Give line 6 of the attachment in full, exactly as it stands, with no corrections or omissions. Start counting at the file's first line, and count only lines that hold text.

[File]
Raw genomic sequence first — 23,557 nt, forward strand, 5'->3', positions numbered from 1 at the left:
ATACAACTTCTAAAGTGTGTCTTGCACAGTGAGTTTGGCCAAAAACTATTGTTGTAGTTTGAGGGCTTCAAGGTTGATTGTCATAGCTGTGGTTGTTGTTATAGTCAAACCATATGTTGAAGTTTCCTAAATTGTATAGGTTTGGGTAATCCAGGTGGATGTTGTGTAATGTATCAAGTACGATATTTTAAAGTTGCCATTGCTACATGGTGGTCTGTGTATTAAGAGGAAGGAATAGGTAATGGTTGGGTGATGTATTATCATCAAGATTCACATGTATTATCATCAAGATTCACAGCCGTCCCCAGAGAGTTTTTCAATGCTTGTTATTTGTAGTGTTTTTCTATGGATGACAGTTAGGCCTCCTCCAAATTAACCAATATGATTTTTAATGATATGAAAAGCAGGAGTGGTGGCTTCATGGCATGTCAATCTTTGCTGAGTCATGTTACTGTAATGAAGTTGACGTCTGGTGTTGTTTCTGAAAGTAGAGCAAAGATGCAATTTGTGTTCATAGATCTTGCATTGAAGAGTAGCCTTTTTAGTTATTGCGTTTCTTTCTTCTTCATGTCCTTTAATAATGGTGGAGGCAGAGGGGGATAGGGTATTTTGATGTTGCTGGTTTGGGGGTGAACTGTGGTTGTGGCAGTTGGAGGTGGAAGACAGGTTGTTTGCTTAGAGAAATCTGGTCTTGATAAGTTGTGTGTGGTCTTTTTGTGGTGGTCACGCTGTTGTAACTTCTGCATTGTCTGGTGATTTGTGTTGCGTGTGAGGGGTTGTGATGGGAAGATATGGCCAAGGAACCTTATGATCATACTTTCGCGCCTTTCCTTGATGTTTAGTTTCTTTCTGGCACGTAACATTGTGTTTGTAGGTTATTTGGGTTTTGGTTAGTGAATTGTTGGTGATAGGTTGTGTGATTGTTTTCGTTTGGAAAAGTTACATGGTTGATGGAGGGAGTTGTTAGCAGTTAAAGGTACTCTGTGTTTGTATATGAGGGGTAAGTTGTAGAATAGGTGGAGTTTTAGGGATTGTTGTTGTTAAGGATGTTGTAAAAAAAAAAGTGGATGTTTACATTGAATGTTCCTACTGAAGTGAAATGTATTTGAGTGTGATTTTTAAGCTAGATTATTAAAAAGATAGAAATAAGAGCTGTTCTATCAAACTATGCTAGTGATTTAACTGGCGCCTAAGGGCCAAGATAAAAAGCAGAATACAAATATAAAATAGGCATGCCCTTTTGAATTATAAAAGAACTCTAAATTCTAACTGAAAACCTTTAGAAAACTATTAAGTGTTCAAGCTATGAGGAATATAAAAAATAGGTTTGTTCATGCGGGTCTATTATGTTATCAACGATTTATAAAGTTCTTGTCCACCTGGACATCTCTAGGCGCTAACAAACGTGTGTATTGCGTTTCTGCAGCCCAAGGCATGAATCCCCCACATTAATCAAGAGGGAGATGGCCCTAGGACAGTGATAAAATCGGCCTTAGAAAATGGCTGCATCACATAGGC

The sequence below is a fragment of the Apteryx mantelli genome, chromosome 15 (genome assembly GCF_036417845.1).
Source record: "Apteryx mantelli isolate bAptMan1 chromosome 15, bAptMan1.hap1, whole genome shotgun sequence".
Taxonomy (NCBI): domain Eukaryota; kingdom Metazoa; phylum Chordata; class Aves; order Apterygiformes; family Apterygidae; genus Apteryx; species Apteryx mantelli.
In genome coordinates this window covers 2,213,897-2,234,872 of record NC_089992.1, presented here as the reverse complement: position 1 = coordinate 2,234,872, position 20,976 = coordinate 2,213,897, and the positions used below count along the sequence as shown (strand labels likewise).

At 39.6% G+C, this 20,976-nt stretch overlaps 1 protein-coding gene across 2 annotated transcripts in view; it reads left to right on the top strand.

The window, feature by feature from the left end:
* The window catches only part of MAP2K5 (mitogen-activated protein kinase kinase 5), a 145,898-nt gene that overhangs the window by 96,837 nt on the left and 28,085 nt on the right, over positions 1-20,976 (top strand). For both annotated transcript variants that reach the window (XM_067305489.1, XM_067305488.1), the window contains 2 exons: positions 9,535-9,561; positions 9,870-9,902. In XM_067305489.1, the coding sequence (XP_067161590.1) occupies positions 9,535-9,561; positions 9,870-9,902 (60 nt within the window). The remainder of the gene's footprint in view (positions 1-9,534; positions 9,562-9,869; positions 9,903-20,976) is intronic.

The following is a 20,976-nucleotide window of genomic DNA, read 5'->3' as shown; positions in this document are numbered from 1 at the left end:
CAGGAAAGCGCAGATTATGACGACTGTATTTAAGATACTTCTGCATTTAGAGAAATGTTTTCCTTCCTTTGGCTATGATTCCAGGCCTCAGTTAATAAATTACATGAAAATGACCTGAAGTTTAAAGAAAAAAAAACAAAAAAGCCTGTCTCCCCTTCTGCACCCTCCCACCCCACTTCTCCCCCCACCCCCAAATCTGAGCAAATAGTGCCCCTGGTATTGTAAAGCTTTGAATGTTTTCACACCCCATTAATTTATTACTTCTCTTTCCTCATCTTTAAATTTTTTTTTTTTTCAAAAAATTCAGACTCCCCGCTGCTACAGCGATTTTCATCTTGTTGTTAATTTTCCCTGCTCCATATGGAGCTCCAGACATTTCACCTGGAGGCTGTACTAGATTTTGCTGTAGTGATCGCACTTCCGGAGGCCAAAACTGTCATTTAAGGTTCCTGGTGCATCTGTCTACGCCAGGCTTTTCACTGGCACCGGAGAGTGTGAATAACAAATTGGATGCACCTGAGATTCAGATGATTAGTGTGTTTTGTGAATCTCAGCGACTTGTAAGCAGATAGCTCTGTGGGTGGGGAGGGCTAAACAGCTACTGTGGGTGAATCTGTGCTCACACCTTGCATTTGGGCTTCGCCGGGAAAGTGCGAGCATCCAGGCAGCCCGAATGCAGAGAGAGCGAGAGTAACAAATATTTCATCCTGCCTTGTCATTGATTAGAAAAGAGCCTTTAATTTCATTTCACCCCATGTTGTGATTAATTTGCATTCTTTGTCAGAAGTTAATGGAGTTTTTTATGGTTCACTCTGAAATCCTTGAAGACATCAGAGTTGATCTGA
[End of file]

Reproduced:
In genome coordinates this window covers 2,213,897-2,234,872 of record NC_089992.1, presented here as the reverse complement: position 1 = coordinate 2,234,872, position 20,976 = coordinate 2,213,897, and the positions used below count along the sequence as shown (strand labels likewise).